Tuesday, 15 March 2011

Bringing Up Fulci

Manhattan Baby Italy 1982
Directed by Lucio Fulci
Shameless Screen Entertainment
Region 0

In lieu of a spoiler warning for this, probably quite short, review... I thought I’d quote you from the back cover of the DVD itself by way of an explanation. And I quote from the uncut Shameless edition that I watched this on... “Most DVD sleeves will give you a succinct plot synopsis but we’re still struggling to understand what the hell goes on in this movie.” And: “... makes up in classic set pieces and pierced eyeballs what it lacks in coherence.” So I don’t think spoilers are really an issue with this movie, to be honest.

I rarely find myself bringing up the name of Lucio Fulci in conversation about film because, as I’ve probably said before, Lucio Fulci is a director with whom, in regard to his work, I have an unsatisfying relationship with. He’s done some fair to goodish movies, like Zombie Flesh Eaters (aka Zombi 2) and City of the Living Dead (which I only just saw and shall “blog up good” as soon as I can). He’s done his fair share of real clunkers like, in my humble opinion, the Spaghetti Western Four of the Apocalypse and the movie I’m looking at here on this article, Manhattan Baby. But he’s also done some really great movies which contribute to whatever genre they happen belong to, like my favourite one of his, the giallo Lizard In A Woman’s Skin.

This one, however, is not a great movie.

To be fair to it though, the spiel on the box is not something I’d be entirely in agreement with. It’s certainly not the incoherent mess that it’s perceived as... at least it didn’t seem that way to me. But, also to be fair, I don’t recall seeing any blatantly pierced eyeballs either... but I understand from the sticker on the packaging that this Shameless version is completely uncut.

No matter. Let me tell you what I thought of it.

This is Fulci’s go at taking popular Egyptology as a starting inspiration and, like so many films before and after it, blending it with formulaic horror methodology and using it to create the trappings of a horror movie. This film felt, to me anyway, to be doing for Fulci’s body of work what the original 1932 version of The Mummy did for the Universal Classic Monster series of yesteryear. That is to say, there is no actual blatant mummy figure in it (Karloff’s Imhotep was only seen in bandages for a few seconds in the original before “transforming” into Ardeth Bey) and instead it relies on Egyptian mysticism and abstract forces of power directed at our protagonists to bring home the scares (although scares would be a bit of an overstatement in the case of both the Universal movie and Fulci’s Manhattan Baby).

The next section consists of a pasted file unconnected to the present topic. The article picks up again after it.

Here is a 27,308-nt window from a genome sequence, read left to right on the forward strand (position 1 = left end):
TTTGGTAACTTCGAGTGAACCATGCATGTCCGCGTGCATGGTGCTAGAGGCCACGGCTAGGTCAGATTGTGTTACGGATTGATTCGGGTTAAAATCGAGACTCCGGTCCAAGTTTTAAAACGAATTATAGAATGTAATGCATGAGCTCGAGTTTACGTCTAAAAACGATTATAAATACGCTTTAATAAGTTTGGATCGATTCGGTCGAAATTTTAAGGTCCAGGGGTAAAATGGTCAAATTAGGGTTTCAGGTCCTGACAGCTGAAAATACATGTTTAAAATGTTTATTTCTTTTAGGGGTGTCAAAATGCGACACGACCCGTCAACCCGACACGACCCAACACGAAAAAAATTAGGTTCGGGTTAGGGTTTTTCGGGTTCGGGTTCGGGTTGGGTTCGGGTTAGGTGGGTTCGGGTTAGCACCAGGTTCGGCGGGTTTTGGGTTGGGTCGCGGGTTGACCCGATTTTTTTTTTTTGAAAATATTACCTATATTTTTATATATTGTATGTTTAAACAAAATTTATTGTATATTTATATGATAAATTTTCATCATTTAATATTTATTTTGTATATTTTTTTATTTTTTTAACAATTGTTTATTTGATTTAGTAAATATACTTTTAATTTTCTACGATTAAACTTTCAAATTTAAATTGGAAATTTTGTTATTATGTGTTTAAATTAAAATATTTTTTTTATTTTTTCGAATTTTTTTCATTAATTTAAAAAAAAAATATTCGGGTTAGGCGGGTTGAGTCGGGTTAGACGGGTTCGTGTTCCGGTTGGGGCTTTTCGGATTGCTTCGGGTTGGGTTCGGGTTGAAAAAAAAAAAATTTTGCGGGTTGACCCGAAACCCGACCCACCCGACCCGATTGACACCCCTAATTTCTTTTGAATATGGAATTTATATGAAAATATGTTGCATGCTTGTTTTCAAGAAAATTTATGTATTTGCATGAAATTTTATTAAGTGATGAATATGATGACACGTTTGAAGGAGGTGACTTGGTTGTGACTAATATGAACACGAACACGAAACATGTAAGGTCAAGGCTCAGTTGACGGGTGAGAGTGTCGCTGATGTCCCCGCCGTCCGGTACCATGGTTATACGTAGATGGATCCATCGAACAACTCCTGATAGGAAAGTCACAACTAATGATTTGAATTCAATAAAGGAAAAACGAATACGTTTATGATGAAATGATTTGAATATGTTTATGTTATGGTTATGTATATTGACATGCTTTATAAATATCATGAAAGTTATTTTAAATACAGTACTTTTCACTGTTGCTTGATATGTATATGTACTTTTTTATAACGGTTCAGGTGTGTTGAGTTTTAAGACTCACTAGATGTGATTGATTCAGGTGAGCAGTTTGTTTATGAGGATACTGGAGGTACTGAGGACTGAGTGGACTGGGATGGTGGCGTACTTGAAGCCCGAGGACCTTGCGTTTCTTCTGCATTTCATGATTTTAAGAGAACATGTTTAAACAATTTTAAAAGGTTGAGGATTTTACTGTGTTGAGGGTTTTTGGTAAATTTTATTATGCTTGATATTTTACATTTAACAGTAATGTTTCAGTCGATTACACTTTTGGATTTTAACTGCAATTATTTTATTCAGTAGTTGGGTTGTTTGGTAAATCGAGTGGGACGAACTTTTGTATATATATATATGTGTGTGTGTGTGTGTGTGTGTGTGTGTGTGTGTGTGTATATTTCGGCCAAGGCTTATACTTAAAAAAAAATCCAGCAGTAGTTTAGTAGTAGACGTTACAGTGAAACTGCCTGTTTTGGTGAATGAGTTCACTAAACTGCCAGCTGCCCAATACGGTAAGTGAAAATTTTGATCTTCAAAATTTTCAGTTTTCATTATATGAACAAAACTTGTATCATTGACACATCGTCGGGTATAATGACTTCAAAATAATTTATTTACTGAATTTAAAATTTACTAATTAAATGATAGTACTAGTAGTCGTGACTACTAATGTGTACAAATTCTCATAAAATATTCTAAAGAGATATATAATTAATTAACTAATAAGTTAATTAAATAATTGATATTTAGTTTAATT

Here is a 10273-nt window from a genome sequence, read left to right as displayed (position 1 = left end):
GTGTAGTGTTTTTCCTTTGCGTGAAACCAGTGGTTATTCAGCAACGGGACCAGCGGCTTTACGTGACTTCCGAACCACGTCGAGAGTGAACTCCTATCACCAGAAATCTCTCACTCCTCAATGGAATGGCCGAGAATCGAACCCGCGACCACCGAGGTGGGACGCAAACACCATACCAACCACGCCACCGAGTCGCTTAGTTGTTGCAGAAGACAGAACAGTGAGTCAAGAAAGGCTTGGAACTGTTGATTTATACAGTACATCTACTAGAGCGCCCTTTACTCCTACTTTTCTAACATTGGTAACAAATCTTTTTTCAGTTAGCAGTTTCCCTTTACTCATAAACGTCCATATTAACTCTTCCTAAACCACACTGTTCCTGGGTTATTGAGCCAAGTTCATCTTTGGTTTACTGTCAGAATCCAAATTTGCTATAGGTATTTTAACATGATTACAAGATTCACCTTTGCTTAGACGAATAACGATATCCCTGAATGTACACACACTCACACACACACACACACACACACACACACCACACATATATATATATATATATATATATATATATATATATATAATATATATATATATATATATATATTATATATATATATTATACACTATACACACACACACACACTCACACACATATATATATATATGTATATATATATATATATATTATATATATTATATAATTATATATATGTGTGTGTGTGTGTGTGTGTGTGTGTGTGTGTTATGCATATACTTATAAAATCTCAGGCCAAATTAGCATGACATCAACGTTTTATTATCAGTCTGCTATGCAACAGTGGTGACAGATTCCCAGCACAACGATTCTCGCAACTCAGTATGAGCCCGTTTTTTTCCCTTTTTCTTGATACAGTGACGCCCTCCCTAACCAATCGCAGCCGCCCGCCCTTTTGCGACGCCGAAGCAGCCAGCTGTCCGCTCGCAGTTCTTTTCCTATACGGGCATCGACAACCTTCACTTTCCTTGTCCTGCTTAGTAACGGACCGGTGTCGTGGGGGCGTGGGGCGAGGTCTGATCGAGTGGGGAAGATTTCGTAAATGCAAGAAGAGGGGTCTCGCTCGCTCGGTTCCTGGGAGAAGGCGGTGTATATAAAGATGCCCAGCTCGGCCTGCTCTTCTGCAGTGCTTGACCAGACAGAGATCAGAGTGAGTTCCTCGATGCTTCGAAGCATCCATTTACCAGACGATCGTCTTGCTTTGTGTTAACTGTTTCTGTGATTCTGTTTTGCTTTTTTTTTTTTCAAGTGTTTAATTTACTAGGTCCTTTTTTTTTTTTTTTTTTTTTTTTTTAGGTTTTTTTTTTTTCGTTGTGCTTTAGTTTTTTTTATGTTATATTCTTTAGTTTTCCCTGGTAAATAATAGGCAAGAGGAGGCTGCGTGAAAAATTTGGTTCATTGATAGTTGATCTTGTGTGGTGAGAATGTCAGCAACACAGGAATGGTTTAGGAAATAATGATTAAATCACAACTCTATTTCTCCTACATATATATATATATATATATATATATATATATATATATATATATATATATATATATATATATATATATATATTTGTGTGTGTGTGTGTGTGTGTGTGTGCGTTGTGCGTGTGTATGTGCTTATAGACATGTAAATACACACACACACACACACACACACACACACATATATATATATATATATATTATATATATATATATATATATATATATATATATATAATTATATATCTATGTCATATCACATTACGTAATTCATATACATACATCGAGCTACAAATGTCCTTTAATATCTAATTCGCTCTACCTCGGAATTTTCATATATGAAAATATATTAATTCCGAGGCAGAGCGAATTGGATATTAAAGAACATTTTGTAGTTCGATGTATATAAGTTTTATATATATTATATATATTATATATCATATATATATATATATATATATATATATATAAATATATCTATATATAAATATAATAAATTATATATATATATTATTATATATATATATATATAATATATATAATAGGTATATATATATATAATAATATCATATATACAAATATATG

It’s not a particularly hard plot and turn of events to crack... perhaps it’s just a bit simplistic for most audiences cultured in a more sophisticated focus on plot development and perhaps that’s why it’s perceived as it is. The script, after all, is not particularly good and is not a million miles away from the early Egyptology-obsessed films which perhaps inspired it. Perhaps less so, in fact.

Still, that doesn’t matter too much either because, frankly, it’s got some great photography and lighting effects and these would normally be more than enough to at least distract this viewer from the weaknesses of the writing and performances (at least in the looping) and give me something I can still really sink my teeth into.

Alas, with this movie that’s just not the case. All in all I’d say that Manhattan Baby’s one, truly unforgivable trait is that it’s really kind of dull and boring and... well it does drag somewhat. Which is a shame because I’ve not seen many of Fulci’s movies and I’d like to get more of a handle on this guy. Admittedly a nice solid atmosphere of bleakness is built up over the first 10 or 20 minutes but this all too soon gets thrown away when the action switches from Egypt to the United States.

Shameless Screen Entertainment do their usual wonderful job with this title (which is a Fulci title that some, to be fair, really love and are happy to watch over and over) with a nice transfer, a load of trailers for their other essential releases and a nice reversible sleeve. And I’m glad that it’s out there on release because that’s what great companies like Shameless are there for... to give us releases we might not otherwise easily get the opportunity to dip our toes in.

And that’s about all I can say about this particular movie I think. I’ll have more to say at some point soon on his movie City of the Living Dead which I found to be a very positive experience (even though it had teleporting zombies in it... I’ll save that for another blog review). For the time being though I’d have to say that Manhattan Baby is not one I’d recommend to any passer by on the street but is a film I believe that some who have acquired a taste for Fulci movies should definitely take a look at if they can.

No comments:

Post a Comment